The narrative seems relatively straightforward: airlines will be on a clear recovery path once Covid-19 is brought under control and international travel markets reopen.
But in a twist that seems unfair given the dreadful time the industry has had over the past 16 months or so, there exists a genuine risk that even a minor uptick in traffic in some markets might threaten to overwhelm the passenger-processing capacity at airports.
This would be a consequence of the myriad ways governments are asking travellers to prove their Covid-19 testing and vaccination statuses, forcing them to spend hours waiting to enter and leave countries as their credentials are checked.
For airlines and airports, this is a problem shared, even though neither can do a great deal about implementing solutions. And the consequences could be serious.
First, the concern is that absent any genuine steps towards making processes better, recovering markets are going to have a traffic ceiling based on much-reduced airport capacity.
Second, long queues will create operational issues for airlines and airports, as passengers do not move through the facility speedily enough to make their flights or other onward modes of transport.
Third, there is the reputational damage that might follow scenes of frustrated travellers crammed into airports during a pandemic.
Worryingly, an early testbed for the return of international travel – the European Union – is way ahead of most international markets with its Digital Covid Certificate (DCC), but is still seeing individual countries introducing their own take on how the DCC is implemented.
IATA says that among the EU’s 27 member states, it could count at least 10 different approaches to implementing the scheme.
“We need member states to urgently implement these tools in a harmonised and effective manner,” said a group of aviation industry associations in a recent joint letter to EU heads of state, in reference to the DCC. “We view these as essential prerequisites to travel, to avoid long passenger queues and waiting times which would create new health hazards and inevitably result in operational issues for airports and airlines.”
The obvious concern is that if intra-EU air travel – which is an international market in theory but arguably has traits that make it more like a hybrid domestic one – cannot be organised, how on earth are other markets going to operate?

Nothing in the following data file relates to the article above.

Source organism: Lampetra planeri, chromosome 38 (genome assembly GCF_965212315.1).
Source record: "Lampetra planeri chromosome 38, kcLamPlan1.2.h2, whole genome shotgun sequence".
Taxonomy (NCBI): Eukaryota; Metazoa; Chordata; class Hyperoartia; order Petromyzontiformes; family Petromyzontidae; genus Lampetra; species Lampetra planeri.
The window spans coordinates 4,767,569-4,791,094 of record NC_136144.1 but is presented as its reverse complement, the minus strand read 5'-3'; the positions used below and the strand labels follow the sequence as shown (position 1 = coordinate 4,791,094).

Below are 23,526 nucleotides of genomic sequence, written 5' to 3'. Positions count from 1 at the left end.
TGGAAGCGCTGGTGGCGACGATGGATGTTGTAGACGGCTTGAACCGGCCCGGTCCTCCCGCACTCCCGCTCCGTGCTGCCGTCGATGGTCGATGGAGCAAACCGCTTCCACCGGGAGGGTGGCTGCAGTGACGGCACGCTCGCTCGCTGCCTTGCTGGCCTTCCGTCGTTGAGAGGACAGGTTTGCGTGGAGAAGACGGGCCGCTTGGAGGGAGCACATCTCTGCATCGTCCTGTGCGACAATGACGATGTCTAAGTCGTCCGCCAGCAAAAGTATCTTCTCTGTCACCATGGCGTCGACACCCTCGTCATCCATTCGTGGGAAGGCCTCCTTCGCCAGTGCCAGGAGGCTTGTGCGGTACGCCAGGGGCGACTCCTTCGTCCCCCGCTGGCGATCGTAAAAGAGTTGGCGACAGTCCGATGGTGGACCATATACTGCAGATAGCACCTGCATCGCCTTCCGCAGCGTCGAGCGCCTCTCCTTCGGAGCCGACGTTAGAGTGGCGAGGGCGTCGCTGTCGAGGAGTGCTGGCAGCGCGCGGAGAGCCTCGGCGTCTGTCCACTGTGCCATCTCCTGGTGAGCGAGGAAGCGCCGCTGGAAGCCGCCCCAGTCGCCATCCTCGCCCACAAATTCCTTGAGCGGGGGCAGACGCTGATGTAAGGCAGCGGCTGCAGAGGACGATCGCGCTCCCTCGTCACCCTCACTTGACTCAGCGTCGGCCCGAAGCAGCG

Signs elsewhere are not great. In Asia, the move by Thailand to allow non-essential travel into Phuket is welcome in a region where international travel is all-but grounded. But just a cursory glance at the draconian arrivals process might be enough to dissuade a fair chunk of travellers from bothering. As a result, it is hardly a blueprint for how the rest of the region might viably open borders to mass travel.
More broadly, IATA has pointed out that across the Asia-Pacific region, passenger processing times have doubled despite the rock-bottom traffic levels.
And as anyone that has travelled into the USA from Europe can probably testify, pre-Covid immigration and customs queues were sometimes measured in hours, without the time needed for Covid-related checks.
Airlines are doing their best to pre-empt this problem by trialling apps including IATA’s Travel Pass. But unless governments begin to officially accept that technology for passenger-processing purposes – and put in the legwork to ensure the data infrastructure and systems are in place to deliver relevant data to the app – they are largely obsolete.
The ultimate answer, as EasyJet chief executive Johan Lundgren argued at the Airlines for Europe (A4E) Aviation Summit in early June, is for all restrictions on travel to be dropped once countries are deemed to have the pandemic under control and enough people are double-vaccinated.
But given the rhetoric around the world on border reopenings, where every positive comment from a country’s leader is offset by a prime minister or president reticent to take risks on international visitors, that nirvana may be some way off.
It is certainly not going to come to the rescue of the industry this year, at least.
Frustratingly for airlines and the wider travel industry, the warnings they are putting out might not be enough. For governments to act, it might take a period of chaos at borders.